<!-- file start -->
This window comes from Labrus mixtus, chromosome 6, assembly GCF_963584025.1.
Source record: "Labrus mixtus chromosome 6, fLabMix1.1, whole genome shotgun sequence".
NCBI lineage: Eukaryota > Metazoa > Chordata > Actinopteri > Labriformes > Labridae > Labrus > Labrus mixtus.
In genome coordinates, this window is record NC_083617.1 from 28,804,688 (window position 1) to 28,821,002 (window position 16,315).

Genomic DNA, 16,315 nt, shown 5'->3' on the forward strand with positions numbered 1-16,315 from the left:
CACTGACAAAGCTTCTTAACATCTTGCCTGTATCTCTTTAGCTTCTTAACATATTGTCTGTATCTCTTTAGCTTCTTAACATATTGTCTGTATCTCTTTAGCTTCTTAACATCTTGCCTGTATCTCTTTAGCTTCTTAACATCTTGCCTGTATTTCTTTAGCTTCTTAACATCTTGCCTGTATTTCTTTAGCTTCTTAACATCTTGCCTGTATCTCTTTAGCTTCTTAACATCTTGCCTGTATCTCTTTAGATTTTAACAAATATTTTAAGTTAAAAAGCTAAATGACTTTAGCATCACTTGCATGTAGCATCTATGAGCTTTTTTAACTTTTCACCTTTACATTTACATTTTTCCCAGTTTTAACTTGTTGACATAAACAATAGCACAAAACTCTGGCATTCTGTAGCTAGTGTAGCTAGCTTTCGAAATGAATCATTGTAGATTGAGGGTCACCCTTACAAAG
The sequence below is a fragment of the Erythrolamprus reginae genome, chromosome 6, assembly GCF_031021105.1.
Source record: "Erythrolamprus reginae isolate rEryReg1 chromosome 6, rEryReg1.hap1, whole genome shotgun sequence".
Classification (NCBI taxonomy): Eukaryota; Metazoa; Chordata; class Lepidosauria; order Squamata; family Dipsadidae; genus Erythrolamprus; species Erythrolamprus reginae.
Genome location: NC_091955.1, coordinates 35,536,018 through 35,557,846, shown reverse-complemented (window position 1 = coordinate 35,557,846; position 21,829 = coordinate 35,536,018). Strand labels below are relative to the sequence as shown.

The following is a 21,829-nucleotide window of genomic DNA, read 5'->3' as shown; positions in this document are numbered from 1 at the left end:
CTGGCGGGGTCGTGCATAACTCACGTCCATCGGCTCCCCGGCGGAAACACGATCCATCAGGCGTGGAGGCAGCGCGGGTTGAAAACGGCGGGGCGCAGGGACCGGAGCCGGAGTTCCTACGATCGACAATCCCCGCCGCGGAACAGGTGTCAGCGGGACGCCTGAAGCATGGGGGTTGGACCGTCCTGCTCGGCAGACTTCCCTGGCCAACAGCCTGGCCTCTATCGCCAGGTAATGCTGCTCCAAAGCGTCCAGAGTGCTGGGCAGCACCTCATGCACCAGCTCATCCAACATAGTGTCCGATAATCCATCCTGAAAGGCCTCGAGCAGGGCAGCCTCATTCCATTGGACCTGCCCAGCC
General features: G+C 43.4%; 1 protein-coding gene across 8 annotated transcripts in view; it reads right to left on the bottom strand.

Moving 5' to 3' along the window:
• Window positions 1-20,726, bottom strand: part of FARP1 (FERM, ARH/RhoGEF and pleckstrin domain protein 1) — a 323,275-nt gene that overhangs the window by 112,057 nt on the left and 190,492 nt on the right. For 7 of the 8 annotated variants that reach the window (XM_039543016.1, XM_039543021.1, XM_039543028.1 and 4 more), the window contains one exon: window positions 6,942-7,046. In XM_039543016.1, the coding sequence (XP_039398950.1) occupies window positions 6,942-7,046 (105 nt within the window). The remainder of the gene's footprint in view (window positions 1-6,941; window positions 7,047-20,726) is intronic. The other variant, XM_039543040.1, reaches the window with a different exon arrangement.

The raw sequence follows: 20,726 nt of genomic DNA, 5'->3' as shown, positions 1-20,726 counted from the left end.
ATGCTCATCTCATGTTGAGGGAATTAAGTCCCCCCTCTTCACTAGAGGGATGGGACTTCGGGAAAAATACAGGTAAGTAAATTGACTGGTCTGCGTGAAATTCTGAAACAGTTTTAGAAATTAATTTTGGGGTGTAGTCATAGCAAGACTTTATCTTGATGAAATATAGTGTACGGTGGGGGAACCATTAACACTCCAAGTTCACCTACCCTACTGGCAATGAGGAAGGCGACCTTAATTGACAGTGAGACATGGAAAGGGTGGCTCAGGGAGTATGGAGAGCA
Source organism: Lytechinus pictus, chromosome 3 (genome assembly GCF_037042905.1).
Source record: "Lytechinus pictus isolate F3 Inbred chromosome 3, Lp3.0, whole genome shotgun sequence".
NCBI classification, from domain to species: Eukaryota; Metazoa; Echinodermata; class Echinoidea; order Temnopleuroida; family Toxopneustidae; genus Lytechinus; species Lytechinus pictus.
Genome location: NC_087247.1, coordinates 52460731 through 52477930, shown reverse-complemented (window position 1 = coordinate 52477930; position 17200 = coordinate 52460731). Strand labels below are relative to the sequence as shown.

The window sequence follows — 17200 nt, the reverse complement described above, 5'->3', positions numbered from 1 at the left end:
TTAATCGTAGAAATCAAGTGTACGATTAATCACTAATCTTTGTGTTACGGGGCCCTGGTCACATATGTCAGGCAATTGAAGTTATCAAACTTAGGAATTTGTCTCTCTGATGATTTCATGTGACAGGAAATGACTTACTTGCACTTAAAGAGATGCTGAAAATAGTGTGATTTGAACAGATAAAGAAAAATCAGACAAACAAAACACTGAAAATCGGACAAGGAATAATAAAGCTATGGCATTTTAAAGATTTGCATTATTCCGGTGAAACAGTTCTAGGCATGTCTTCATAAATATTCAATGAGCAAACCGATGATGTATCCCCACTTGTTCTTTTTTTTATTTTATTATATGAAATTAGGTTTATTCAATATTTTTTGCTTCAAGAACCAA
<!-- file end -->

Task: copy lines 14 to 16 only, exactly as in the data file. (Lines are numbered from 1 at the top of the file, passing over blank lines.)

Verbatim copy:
Moving 5' to 3' along the window:
• Window positions 1-20,726, bottom strand: part of FARP1 (FERM, ARH/RhoGEF and pleckstrin domain protein 1) — a 323,275-nt gene that overhangs the window by 112,057 nt on the left and 190,492 nt on the right. For 7 of the 8 annotated variants that reach the window (XM_039543016.1, XM_039543021.1, XM_039543028.1 and 4 more), the window contains one exon: window positions 6,942-7,046. In XM_039543016.1, the coding sequence (XP_039398950.1) occupies window positions 6,942-7,046 (105 nt within the window). The remainder of the gene's footprint in view (window positions 1-6,941; window positions 7,047-20,726) is intronic. The other variant, XM_039543040.1, reaches the window with a different exon arrangement.

The raw sequence follows: 20,726 nt of genomic DNA, 5'->3' as shown, positions 1-20,726 counted from the left end.